We study the stability of accretion disc around magnetised stars. Starting from the equations of magnetohydrodynamics we derive equations for linearized perturbation of geometrically thin, optically thick axisymmetric accretion disc with an internal dynamo around magnetized stars. The structure and evolution of such discs are governed by an evolution equation for matter surface density ∑(R,T). Using the time-dependent equations for an accretion disc we do a linear stability analysis of our steady disc solutions in the presence of the magnetic field generated due to an internal dynamo.
Climate Change Induced Vulnerability of Smallholder Farmers: Agroecology-Based Analysis in the Muger Sub-Basin of the Upper Blue-Nile Basin of Ethiopia  [PDF]
Abayineh Amare, Belay Simane
American Journal of Climate Change (AJCC) , 2017, DOI: 10.4236/ajcc.2017.64034
Abstract: Ethiopia is also frequently identified as a country that is highly vulnerable to climate variability and change. The potential adverse effects of climate change on Ethiopia’s agricultural sector are a major concern, particularly given the country’s dependence on agricultural production, which is sensitive to climate change and variability. This problem calls the need to understand agroecology based vulnerability to climate change and variability to better adapt to climate risks and promote strategies for local communities so as to enhance food security. The objective of this study is to estimate and compare the level of vulnerability of smallholder farmers’ to climate change and variability from three agroecology representing Muger River sub-Basin of the upper Blue Nile basin using Livelihood Vulnerability Index. The research used quantitative and qualitative data collected through Focussed Group Discussions, key informant interviews and a questionnaire survey of 442 sampled households across three different agro-ecologies in the sub-basin. The results reveal that along with the different agro-ecological zone, households and communities experienced different degrees of climate vulnerability. These differences are largely explained by differences in exposure, sensitivity and adaptive capacity of smallholder farmers. The livelihood vulnerability analysis reveals that Kolla agroecology exhibits relatively low adaptive capacity, higher sensitivity and higher exposure to climate change and variability that is deemed to be the most vulnerable agroecology. These contributing factors to a vulnerability in Kolla agroecology are largely influenced by assets, livelihood diversification, innovation, infrastructure, socio-demographic factors, social capital, agriculture, food security, and natural disasters and climate variability. The result furthermore shows that Dega agroecology has least vulnerable owing to its higher adaptive capacity. These results suggest that designing agroecology based resilience-building adaptation strategies is crucial to reduce the vulnerability of smallholder farmers to climate change and variability.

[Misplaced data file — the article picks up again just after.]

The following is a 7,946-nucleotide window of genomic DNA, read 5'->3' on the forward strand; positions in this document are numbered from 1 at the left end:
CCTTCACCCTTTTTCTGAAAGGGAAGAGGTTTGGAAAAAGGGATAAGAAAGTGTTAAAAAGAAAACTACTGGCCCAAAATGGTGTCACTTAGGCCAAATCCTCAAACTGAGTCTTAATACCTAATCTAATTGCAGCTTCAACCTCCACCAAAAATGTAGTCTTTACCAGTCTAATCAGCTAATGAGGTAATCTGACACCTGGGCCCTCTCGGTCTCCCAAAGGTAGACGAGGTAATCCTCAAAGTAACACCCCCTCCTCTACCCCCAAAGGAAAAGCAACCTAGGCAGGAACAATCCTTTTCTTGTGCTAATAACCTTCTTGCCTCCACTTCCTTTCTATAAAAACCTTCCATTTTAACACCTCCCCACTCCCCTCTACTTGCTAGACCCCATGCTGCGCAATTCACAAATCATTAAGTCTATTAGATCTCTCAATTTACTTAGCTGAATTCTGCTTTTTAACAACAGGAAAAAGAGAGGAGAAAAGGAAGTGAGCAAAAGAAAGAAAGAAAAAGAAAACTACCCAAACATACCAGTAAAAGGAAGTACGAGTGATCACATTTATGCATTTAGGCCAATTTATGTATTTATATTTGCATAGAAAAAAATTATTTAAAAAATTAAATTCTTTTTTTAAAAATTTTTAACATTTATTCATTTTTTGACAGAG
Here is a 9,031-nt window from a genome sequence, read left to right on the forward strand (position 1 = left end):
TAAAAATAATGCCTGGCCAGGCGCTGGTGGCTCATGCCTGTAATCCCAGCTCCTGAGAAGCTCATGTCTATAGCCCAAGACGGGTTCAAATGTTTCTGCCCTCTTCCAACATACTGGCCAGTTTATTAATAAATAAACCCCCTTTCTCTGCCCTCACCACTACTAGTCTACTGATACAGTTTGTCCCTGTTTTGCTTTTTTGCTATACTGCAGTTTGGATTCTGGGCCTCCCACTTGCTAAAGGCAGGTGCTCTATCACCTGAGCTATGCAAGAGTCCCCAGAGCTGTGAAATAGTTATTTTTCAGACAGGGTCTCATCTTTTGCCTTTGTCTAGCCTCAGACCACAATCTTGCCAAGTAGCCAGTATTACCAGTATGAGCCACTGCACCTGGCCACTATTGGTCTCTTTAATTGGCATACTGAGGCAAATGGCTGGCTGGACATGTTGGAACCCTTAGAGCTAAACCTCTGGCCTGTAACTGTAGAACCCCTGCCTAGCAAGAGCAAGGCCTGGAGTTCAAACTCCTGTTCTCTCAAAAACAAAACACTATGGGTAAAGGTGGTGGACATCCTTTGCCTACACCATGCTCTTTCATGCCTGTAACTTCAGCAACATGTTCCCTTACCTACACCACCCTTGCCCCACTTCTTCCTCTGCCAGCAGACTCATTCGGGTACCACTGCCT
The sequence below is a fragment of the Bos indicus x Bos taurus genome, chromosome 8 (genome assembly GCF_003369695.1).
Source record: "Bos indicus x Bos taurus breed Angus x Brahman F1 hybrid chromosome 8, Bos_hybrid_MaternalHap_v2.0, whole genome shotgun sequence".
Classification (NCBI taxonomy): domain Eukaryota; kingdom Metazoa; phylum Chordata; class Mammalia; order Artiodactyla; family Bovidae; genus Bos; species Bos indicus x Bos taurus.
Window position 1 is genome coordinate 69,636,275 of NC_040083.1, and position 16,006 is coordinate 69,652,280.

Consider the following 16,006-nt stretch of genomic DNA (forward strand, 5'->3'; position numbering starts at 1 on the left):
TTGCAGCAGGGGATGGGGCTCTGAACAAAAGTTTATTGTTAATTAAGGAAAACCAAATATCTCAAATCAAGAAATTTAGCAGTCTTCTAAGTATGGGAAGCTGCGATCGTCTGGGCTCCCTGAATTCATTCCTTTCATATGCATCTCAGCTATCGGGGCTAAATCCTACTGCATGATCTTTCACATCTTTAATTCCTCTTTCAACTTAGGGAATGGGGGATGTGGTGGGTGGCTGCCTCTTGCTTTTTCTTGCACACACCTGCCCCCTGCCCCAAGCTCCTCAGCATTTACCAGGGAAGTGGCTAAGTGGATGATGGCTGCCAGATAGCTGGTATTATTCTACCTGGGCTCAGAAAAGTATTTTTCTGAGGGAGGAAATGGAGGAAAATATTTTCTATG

Characterizing Vulnerability of Crop-Based Rural Systems to Climate Change and Variability: Agro-Ecology Specific Empirical Evidence from the Dabus Watershed, North-West Ethiopia  [PDF]
Paulos Asrat, Belay Simane
American Journal of Climate Change (AJCC) , 2017, DOI: 10.4236/ajcc.2017.64033